Special Report: Can H&M really claim ‘ethical’?
Is H&M the new home of ethical fashion?
The world’s second largest clothing retailer is trying to remake itself as a greener option. Lucy Siegle reports from Stockholm (this report originally appeared in guardian.co.uk)
H&M is not just a big player in “fast fashion”, it’s a giant. Estimates (fast fashion behemoths do not give out many production figures as the sector is intensely competitive) suggest it sells more than 550 million garments every year. It recently announced net quarterly profits of $412m. It is second only to Inditex, owner of Zara, as the world’s largest clothing retailer. The great fast fashion war pits Sweden’s richest man, Stefan Persson, chair of H&M, against Spain’s richest man, Amancio Ortega, co-founder of Zara.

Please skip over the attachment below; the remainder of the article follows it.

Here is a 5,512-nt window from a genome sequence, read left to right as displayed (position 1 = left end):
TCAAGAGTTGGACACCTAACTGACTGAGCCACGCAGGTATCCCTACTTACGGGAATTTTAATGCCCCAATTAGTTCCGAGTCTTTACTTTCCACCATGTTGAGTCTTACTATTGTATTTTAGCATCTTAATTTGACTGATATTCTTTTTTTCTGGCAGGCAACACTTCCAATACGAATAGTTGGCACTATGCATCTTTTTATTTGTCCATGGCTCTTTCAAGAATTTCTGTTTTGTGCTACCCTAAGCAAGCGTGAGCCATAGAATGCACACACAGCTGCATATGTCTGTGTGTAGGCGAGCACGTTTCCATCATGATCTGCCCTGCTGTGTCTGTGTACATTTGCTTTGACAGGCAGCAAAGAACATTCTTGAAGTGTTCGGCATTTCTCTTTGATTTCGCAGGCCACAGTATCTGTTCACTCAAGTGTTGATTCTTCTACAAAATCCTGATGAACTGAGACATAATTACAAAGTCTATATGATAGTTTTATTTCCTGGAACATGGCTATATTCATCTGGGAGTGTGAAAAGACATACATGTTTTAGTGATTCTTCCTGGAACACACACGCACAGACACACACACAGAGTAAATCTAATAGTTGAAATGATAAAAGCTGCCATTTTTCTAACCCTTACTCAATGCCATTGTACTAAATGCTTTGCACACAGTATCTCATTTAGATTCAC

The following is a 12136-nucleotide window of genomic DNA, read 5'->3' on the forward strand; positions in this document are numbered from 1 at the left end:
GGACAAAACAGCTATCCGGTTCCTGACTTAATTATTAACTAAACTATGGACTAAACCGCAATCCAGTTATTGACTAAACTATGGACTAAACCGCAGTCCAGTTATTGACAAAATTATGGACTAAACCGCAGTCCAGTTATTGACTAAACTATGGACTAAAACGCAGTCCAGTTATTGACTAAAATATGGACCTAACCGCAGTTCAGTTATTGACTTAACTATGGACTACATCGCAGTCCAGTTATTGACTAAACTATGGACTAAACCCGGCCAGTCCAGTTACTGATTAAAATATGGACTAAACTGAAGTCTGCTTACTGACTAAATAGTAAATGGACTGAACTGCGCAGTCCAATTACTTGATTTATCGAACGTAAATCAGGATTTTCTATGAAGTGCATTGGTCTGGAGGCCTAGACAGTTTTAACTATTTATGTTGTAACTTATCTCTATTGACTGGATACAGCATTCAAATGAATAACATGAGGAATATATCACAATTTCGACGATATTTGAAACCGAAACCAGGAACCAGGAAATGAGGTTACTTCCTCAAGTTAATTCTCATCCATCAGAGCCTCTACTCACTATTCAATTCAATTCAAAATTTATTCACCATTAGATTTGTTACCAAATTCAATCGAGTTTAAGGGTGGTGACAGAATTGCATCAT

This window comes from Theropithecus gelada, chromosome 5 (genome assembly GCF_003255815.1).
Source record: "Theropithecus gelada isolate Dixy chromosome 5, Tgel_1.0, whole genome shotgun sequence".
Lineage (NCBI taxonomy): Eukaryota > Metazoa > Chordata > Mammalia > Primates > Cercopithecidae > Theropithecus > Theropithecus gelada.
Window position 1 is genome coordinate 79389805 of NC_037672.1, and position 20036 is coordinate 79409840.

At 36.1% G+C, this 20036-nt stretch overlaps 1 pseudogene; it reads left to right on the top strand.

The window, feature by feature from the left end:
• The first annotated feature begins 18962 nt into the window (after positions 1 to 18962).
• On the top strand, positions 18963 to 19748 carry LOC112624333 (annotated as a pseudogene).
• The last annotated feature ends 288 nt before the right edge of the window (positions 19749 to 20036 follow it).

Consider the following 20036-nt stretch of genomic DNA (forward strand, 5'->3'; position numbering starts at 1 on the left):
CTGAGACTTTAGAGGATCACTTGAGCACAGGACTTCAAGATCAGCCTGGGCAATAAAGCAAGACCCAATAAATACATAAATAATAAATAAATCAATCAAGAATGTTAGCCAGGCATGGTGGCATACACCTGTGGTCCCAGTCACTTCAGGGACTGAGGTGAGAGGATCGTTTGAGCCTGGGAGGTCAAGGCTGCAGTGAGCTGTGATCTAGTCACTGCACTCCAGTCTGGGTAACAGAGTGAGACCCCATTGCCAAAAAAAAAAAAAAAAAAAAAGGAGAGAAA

And now, in an audacious move, H&M is positioning itself as the ethical solution, the retailer that can make ethics and fast fashion synonymous. It wants to be an ethical giant, too. I say “audacious” because, to concerned consumers and activists, fast fashion’s rapid-response production system, reliant on low-wage production in some of the poorest countries on Earth, is pretty much held responsible for environmental and social degradation in the global wardrobe. Indeed, having spent a large amount of time railing against it myself, it felt pretty audacious for me, too, to be sitting in the Stockholm headquarters of H&M last week.
The Observer was given early access to the brand’s latest sustainability report that will be published on 12 April. Few corporate CSR reports are read so widely. From activists to analysts, everyone will be keen to see if H&M can really crack it. click here to read more